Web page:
Sept 2006


Imagine a submarine floating through the sky, and you'll essentially have an airship, otherwise known as a blimp. Beyond a physical likeness, the design and mechanical features of a blimp are in fact closer to a submarine than an airplane.

Such a melding of concepts introduces design elements unlike those in any other aircraft - something American Blimp Corporation realized first hand when the manufacturer of its custom fan blades went defunct. The company turned to engineering design firm Advanced Design Concepts (ADC) to create injection molds from the actual part. The new process improved quality, cut manufacturing time, and reduced costs by nearly 90 percent.

ADC offers rapid prototyping, reverse engineering, and first-run manufacturing services. The company uses Geomagic Wrap and Geomagic Control software to automatically convert point clouds from a scanned physical part into accurate digital models and to graphically compare those models to the part for quality inspection. The models are then used for downstream CAD/CAM, engineering analysis and machining. For American Blimp, ADC used the digital models to reconstruct the blade, create an injection mold for manufacturing, and inspect the mold for accuracy.

Reverse Engineering A Lost Design

The mechanics of an airship make it nearly as intriguing as its peculiar form. Once inflated, the airship becomes "alive." An air bladder inside the envelope - called a ballonet - is pressurized by the blast from the engine propellers or by electric fans incorporated into the airbox. The pressure inside the ballonet acts on the helium inside the envelope to maintain the shape. The airbox has various valves that control and regulate the pressure semi-automatically, and manual controls allow the pilot to override the airbox if necessary.

As an airship rises, the helium expands and at some point the ballonet - which encompasses a very small percentage of the envelope volume - becomes empty. This condition is referred to as "pressure height." Pressure height limits the airship's maximum altitude, as helium must be vented for the airship to go higher. Helium valves can be used to release helium manually or automatically to spur a rise in altitude, but care must be taken to not release too much helium - which can cause the ballonet to conversely become too full at lower altitudes. When that happens, a replaceable panel in the ballonet is ripped out, allowing air into the helium chamber. The airship can then descend, but the contaminated helium will have to be replaced before flying again.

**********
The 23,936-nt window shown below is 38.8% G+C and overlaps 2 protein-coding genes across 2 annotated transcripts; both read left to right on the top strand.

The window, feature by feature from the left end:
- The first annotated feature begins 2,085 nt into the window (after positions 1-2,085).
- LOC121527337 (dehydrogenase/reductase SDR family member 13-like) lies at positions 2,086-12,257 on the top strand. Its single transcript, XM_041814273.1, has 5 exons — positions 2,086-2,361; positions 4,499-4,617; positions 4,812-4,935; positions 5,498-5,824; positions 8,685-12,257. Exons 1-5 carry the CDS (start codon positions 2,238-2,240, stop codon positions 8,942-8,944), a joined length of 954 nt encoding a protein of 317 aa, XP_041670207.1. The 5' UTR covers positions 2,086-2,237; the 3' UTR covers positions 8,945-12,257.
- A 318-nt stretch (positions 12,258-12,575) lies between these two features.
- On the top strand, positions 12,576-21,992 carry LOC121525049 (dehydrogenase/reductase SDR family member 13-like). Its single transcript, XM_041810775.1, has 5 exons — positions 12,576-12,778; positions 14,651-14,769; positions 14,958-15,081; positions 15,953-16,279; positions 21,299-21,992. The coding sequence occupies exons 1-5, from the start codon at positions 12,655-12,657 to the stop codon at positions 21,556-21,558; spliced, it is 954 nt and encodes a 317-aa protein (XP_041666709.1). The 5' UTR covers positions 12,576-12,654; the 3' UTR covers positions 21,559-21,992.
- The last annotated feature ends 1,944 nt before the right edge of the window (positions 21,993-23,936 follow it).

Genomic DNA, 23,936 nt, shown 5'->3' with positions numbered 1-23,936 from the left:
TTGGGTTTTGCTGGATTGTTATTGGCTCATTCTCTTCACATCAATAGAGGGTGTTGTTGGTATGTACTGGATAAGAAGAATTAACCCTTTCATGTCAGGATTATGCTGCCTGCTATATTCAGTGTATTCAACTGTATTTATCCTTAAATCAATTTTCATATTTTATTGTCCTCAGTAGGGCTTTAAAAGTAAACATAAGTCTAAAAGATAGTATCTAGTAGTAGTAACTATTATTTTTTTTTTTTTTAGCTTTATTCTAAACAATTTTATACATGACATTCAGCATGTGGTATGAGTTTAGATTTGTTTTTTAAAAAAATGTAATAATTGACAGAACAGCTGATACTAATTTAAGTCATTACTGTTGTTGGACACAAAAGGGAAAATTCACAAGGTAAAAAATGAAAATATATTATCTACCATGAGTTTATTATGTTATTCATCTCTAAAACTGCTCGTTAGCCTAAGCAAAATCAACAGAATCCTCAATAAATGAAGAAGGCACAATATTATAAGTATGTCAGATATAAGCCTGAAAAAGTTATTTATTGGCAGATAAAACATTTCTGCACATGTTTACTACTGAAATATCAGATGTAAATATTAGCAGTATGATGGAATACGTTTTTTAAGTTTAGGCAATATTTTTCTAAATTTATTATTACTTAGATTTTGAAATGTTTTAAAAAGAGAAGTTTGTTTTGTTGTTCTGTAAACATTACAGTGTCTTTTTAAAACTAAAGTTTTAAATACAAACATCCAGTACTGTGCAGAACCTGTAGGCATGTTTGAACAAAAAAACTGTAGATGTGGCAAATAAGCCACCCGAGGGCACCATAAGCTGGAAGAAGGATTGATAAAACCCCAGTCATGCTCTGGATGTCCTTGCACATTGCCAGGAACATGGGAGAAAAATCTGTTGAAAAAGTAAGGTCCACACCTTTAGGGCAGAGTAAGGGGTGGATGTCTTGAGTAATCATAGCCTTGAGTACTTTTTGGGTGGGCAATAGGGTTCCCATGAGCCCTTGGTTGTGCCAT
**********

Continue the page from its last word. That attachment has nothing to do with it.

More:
"Airships are strange beasts and are totally different from 'normal' aircraft," says Lance Nordby, project engineer at American Blimp. "They have a number of systems on board that has no counterpart in the airplane world."

One distinctive design aspect of American Blimp airships are the fan blades, modeled after the Moulton B. Taylor Aerocar of the 1950s. The car/airplane incorporated a cooling fan that American Blimp thought suitable for cooling the airship engines. This is particularly important because the relatively low airspeeds of airships make their engines difficult to cool.

For nearly a decade, American Blimp purchased the blades from Mouton B. Taylor's aircraft manufacturing business. Unfortunately, Taylor passed away in 1995, his business fizzled, and the supply of these blades eventually ran out. With no access to the original molds, American Blimp had a third-party vendor use a CNC machine to manufacture the blades out of acetyl from a scan of an original blade. Eventually, that source dried up as well.

"The vendor had ownership of the scan file," Nordby says. "Suddenly they went out of business with no notice and we had no way to buy the scan file if we had wanted to. We were up the proverbial creek."

The shape of the blade - now incorporated into all of the company's airship designs - had to be exact to provide the appropriate cooling characteristics and to fit on existing hardware. That made designing a new blade from scratch difficult or impossible.

Given the reduction of cost for short-run injection molding, American Blimp had already been contemplating having molds made for manufacturing the blades. ADC was a company that could do the whole job - scanning, mold-making and production.

American Blimp sent an original fan blade to ADC, which scanned it with a Perceptron laser scanner mounted on an 8-foot Romer arm. The blade was fixtured using one of its existing holes, so the scanner could see all of the part's surfaces.

"Perceptron allows you to orient the head in many different positions to capture every necessary angle," says Greg Groth, senior designer at ADC. The scanner can capture more than 23,000 points per second with 50-micron accuracy. "No 2D data had to be recorded because the high resolution of the scanner allowed us to capture everything we needed to reverse engineer the part."